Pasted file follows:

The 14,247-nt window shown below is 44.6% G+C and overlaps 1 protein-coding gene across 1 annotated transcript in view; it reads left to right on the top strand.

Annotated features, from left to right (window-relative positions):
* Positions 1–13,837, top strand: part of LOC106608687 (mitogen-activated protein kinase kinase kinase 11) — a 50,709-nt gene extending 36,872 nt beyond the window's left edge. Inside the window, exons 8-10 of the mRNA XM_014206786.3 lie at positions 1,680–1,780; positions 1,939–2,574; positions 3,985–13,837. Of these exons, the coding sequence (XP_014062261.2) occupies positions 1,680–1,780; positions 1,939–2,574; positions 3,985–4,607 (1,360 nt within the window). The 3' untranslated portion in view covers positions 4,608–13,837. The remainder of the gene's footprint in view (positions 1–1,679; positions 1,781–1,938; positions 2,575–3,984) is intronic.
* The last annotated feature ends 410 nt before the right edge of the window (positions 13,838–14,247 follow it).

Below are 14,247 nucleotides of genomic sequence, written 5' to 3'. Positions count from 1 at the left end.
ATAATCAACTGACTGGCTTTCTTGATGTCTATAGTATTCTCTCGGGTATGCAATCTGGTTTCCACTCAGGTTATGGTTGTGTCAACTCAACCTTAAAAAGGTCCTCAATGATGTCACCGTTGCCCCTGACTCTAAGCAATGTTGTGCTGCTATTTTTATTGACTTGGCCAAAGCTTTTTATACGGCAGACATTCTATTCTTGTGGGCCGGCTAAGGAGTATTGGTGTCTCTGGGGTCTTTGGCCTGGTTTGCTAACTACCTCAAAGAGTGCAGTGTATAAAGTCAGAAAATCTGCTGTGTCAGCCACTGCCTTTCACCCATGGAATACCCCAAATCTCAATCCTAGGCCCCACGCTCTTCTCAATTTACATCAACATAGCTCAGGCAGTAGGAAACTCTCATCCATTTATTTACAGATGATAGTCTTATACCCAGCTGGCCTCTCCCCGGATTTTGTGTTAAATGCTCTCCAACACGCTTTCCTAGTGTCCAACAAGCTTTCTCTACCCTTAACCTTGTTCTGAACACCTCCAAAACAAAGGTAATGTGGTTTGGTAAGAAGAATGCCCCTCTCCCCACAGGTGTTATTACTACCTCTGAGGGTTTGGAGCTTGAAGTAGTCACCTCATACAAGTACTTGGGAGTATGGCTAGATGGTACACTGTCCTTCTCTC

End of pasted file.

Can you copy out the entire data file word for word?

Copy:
The 14,247-nt window shown below is 44.6% G+C and overlaps 1 protein-coding gene across 1 annotated transcript in view; it reads left to right on the top strand.

Annotated features, from left to right (window-relative positions):
* Positions 1–13,837, top strand: part of LOC106608687 (mitogen-activated protein kinase kinase kinase 11) — a 50,709-nt gene extending 36,872 nt beyond the window's left edge. Inside the window, exons 8-10 of the mRNA XM_014206786.3 lie at positions 1,680–1,780; positions 1,939–2,574; positions 3,985–13,837. Of these exons, the coding sequence (XP_014062261.2) occupies positions 1,680–1,780; positions 1,939–2,574; positions 3,985–4,607 (1,360 nt within the window). The 3' untranslated portion in view covers positions 4,608–13,837. The remainder of the gene's footprint in view (positions 1–1,679; positions 1,781–1,938; positions 2,575–3,984) is intronic.
* The last annotated feature ends 410 nt before the right edge of the window (positions 13,838–14,247 follow it).

Below are 14,247 nucleotides of genomic sequence, written 5' to 3'. Positions count from 1 at the left end.
ATAATCAACTGACTGGCTTTCTTGATGTCTATAGTATTCTCTCGGGTATGCAATCTGGTTTCCACTCAGGTTATGGTTGTGTCAACTCAACCTTAAAAAGGTCCTCAATGATGTCACCGTTGCCCCTGACTCTAAGCAATGTTGTGCTGCTATTTTTATTGACTTGGCCAAAGCTTTTTATACGGCAGACATTCTATTCTTGTGGGCCGGCTAAGGAGTATTGGTGTCTCTGGGGTCTTTGGCCTGGTTTGCTAACTACCTCAAAGAGTGCAGTGTATAAAGTCAGAAAATCTGCTGTGTCAGCCACTGCCTTTCACCCATGGAATACCCCAAATCTCAATCCTAGGCCCCACGCTCTTCTCAATTTACATCAACATAGCTCAGGCAGTAGGAAACTCTCATCCATTTATTTACAGATGATAGTCTTATACCCAGCTGGCCTCTCCCCGGATTTTGTGTTAAATGCTCTCCAACACGCTTTCCTAGTGTCCAACAAGCTTTCTCTACCCTTAACCTTGTTCTGAACACCTCCAAAACAAAGGTAATGTGGTTTGGTAAGAAGAATGCCCCTCTCCCCACAGGTGTTATTACTACCTCTGAGGGTTTGGAGCTTGAAGTAGTCACCTCATACAAGTACTTGGGAGTATGGCTAGATGGTACACTGTCCTTCTCTC